Tell us about yourself
I wanted to be a scientist for a really long time. I grew up in India—a place where science is highly valued and everyone wants to become an engineer or a doctor. As someone who had always been interested in basic science, I was a slight deviant in that sense.
Before high school, I was drawn toward robotics and artificial intelligence. At the time, someone in my family was attending grad school in the field, so that definitely contributed to my interest. My interest shifted to physics in high school, when I started reading more popular science books and watching popular science TV shows. I realized that, as long as I understood the concepts in physics, I did not need to memorize much in order to solve problems. My love for physics is rooted in my desire to understand how nature behaves and use concepts from nature in new areas.
How did you become interested in science in general and photonics in particular? How did you end up in such an offbeat, unconventional and awesome career?
Light had always been something I was fascinated by. India has always had a strong tradition in optics. My interest was solidified when I completed my master’s degree in physics at the University of Hyderabad, India, which has a specialization in quantum optics. At this point, I was not sure if I wanted to do theory or experiment; I was open to both. After spending a summer in an experimental lab, I knew I wanted to be an experimentalist. I came to the United States to continue my studies at the University of Massachusetts–Lowell, where I received my PhD in physics. I then did postdoctoral work in integrated photonics at Princeton University, mostly making optical chips that do logic and signal processing functions—optical analogs of electronic chips. Moving on to my own independent group at CUNY as part of the Photonics Initiative, I started exploring both fundamental and applied questions pertaining to the interaction of light with matter. I have been lucky to have some fantastic students and post docs, and my group is one of the things that keeps me going and something I am very proud of!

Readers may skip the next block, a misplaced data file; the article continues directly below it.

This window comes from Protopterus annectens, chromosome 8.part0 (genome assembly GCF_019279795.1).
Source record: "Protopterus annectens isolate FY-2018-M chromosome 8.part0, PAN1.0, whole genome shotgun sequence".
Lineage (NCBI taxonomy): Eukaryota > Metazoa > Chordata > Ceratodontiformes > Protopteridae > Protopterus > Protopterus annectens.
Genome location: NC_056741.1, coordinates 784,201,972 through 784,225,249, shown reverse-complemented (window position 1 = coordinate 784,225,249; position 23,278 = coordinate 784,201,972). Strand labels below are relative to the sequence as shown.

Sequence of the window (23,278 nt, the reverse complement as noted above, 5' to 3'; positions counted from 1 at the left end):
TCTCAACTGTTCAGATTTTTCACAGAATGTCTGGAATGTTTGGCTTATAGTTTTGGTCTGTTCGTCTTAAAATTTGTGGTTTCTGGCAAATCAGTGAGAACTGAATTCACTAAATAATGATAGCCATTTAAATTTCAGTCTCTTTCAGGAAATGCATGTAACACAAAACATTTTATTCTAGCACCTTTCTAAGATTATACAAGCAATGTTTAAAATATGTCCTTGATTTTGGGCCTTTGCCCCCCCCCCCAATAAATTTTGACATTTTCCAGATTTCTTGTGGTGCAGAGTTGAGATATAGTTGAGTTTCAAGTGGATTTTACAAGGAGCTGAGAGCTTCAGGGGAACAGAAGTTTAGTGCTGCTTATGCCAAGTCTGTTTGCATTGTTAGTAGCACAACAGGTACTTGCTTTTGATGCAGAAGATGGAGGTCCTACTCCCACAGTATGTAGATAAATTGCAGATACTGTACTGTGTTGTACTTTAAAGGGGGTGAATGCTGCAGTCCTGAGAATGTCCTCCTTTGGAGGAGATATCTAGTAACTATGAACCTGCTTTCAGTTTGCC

What does research at the Laboratory for Nano and Micro Photonics focus on?
In 2014, while a professor at Queens College, Menon and his collaborators at the University of Michigan used light to bind together organic and inorganic semiconductors by sandwiching them between two mirrors that form a photon-trapping optical cavity. The combined matter demonstrates enhanced optical properties, such as light absorption, that could enable the development of more efficient solar cells and solid-state lighting.
Controlling interactions between light and matter involves two interrelated research areas in my lab: designing nanostructured materials that make light behave in ways it normally would not, and artificially engineering new classes of materials with which light interacts much more strongly. These areas are motivated by the quest to develop next-generation computing technologies, ultrasensitive sensors for chemical and biological detection, and high-efficiency energy harvesting systems
Why bring your research to the CFN?
Before coming to CCNY in 2014, I was at Queens College. Because Queens College is a small institution, I did not have access to state-of-the-art instrumentation needed to carry out ultrafast spectroscopy for my research. I also avoided projects that would require nanofabrication because Queens only had a small cleanroom with basic capabilities. Collaborating with someone who has access to the necessary tools is always an option, but that would mean the collaborator has to play a key role in the project. One of the problems in collaborating with another principal investigator is that my students would not get the hands-on training and experience that the investigator’s students would.
At CFN, my students learn ultrafast spectroscopy and nanofabrication techniques from CFN experts and perform all the measurements. Once I had access to CFN’s ultrafast spectroscopy tools, I soon realized there was also a fantastic nanofabrication facility there, and I started writing proposals for projects requiring nanofabrication. So CFN not only provided my group with access to state-of-art techniques for spectroscopy but also enabled us to expand our areas of research.
How does your work benefit the society?
I see a lot of potential in multiple areas. Medicine is already seeing progress in using photonics for imaging during surgery, and optical and photonics technologies are advancing entertainment display systems like virtual and augmented reality headsets. Though solar cells have been around for some time, photonics has been having a larger contribution lately because it is not enough to have solar cell materials that absorb light efficiently. We need materials that can efficiently manage the light, trapping it or slowing it down, for instance.
New areas include ultrafast LEDs for LiFi, which could overcome the bottlenecks of today’s wireless communication, and for signal processing and computing. I truly believe the photon is the best carrier of quantum information, though it might not be the best processor. Single-photon (quantum bit) generation and manipulation is going to be the next big wave of photonic applications. Quantum computers hold the power to perform calculations much quicker, solve problems beyond the reach of regular (classical) computers, and send information much more securely.